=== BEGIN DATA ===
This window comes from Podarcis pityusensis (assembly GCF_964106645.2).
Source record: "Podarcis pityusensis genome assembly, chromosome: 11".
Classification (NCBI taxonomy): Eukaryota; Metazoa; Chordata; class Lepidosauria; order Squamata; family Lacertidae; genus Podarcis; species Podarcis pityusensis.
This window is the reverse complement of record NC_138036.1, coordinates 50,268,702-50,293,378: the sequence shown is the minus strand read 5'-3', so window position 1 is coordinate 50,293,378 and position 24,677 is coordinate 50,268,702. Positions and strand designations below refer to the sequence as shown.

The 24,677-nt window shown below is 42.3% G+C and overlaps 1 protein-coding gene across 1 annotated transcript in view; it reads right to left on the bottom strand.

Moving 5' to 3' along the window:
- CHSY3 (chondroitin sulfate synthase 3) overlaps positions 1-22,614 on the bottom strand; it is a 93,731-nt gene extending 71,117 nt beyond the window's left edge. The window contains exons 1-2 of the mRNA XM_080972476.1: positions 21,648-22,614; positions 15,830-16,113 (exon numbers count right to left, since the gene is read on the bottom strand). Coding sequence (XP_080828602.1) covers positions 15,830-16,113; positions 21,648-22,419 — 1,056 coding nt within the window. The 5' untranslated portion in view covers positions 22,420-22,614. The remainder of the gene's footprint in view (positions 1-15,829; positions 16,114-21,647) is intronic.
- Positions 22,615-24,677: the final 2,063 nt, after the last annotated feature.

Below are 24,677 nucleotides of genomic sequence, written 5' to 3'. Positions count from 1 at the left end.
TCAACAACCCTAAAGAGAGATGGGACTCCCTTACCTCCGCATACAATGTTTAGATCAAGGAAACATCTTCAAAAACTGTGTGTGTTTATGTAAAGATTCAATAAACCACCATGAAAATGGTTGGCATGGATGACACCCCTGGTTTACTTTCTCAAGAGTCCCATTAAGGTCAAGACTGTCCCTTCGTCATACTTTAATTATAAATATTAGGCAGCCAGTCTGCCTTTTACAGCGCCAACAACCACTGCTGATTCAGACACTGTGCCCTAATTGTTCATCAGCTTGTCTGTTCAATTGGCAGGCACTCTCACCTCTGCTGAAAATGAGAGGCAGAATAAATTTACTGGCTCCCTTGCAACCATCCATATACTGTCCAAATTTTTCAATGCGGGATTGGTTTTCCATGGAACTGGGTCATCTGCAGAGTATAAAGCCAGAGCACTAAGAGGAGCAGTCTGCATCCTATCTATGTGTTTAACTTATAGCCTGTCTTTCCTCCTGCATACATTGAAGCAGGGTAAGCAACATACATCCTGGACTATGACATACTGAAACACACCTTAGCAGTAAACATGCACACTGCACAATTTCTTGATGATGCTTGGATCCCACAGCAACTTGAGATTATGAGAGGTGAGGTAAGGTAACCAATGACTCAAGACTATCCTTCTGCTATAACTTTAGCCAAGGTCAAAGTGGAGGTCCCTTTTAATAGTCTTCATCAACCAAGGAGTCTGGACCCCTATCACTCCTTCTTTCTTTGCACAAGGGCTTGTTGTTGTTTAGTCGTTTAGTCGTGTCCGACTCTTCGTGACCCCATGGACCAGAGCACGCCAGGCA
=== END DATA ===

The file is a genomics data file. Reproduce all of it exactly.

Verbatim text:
This window comes from Podarcis pityusensis (assembly GCF_964106645.2).
Source record: "Podarcis pityusensis genome assembly, chromosome: 11".
Classification (NCBI taxonomy): Eukaryota; Metazoa; Chordata; class Lepidosauria; order Squamata; family Lacertidae; genus Podarcis; species Podarcis pityusensis.
This window is the reverse complement of record NC_138036.1, coordinates 50,268,702-50,293,378: the sequence shown is the minus strand read 5'-3', so window position 1 is coordinate 50,293,378 and position 24,677 is coordinate 50,268,702. Positions and strand designations below refer to the sequence as shown.

The 24,677-nt window shown below is 42.3% G+C and overlaps 1 protein-coding gene across 1 annotated transcript in view; it reads right to left on the bottom strand.

Moving 5' to 3' along the window:
- CHSY3 (chondroitin sulfate synthase 3) overlaps positions 1-22,614 on the bottom strand; it is a 93,731-nt gene extending 71,117 nt beyond the window's left edge. The window contains exons 1-2 of the mRNA XM_080972476.1: positions 21,648-22,614; positions 15,830-16,113 (exon numbers count right to left, since the gene is read on the bottom strand). Coding sequence (XP_080828602.1) covers positions 15,830-16,113; positions 21,648-22,419 — 1,056 coding nt within the window. The 5' untranslated portion in view covers positions 22,420-22,614. The remainder of the gene's footprint in view (positions 1-15,829; positions 16,114-21,647) is intronic.
- Positions 22,615-24,677: the final 2,063 nt, after the last annotated feature.

Below are 24,677 nucleotides of genomic sequence, written 5' to 3'. Positions count from 1 at the left end.
TCAACAACCCTAAAGAGAGATGGGACTCCCTTACCTCCGCATACAATGTTTAGATCAAGGAAACATCTTCAAAAACTGTGTGTGTTTATGTAAAGATTCAATAAACCACCATGAAAATGGTTGGCATGGATGACACCCCTGGTTTACTTTCTCAAGAGTCCCATTAAGGTCAAGACTGTCCCTTCGTCATACTTTAATTATAAATATTAGGCAGCCAGTCTGCCTTTTACAGCGCCAACAACCACTGCTGATTCAGACACTGTGCCCTAATTGTTCATCAGCTTGTCTGTTCAATTGGCAGGCACTCTCACCTCTGCTGAAAATGAGAGGCAGAATAAATTTACTGGCTCCCTTGCAACCATCCATATACTGTCCAAATTTTTCAATGCGGGATTGGTTTTCCATGGAACTGGGTCATCTGCAGAGTATAAAGCCAGAGCACTAAGAGGAGCAGTCTGCATCCTATCTATGTGTTTAACTTATAGCCTGTCTTTCCTCCTGCATACATTGAAGCAGGGTAAGCAACATACATCCTGGACTATGACATACTGAAACACACCTTAGCAGTAAACATGCACACTGCACAATTTCTTGATGATGCTTGGATCCCACAGCAACTTGAGATTATGAGAGGTGAGGTAAGGTAACCAATGACTCAAGACTATCCTTCTGCTATAACTTTAGCCAAGGTCAAAGTGGAGGTCCCTTTTAATAGTCTTCATCAACCAAGGAGTCTGGACCCCTATCACTCCTTCTTTCTTTGCACAAGGGCTTGTTGTTGTTTAGTCGTTTAGTCGTGTCCGACTCTTCGTGACCCCATGGACCAGAGCACGCCAGGCA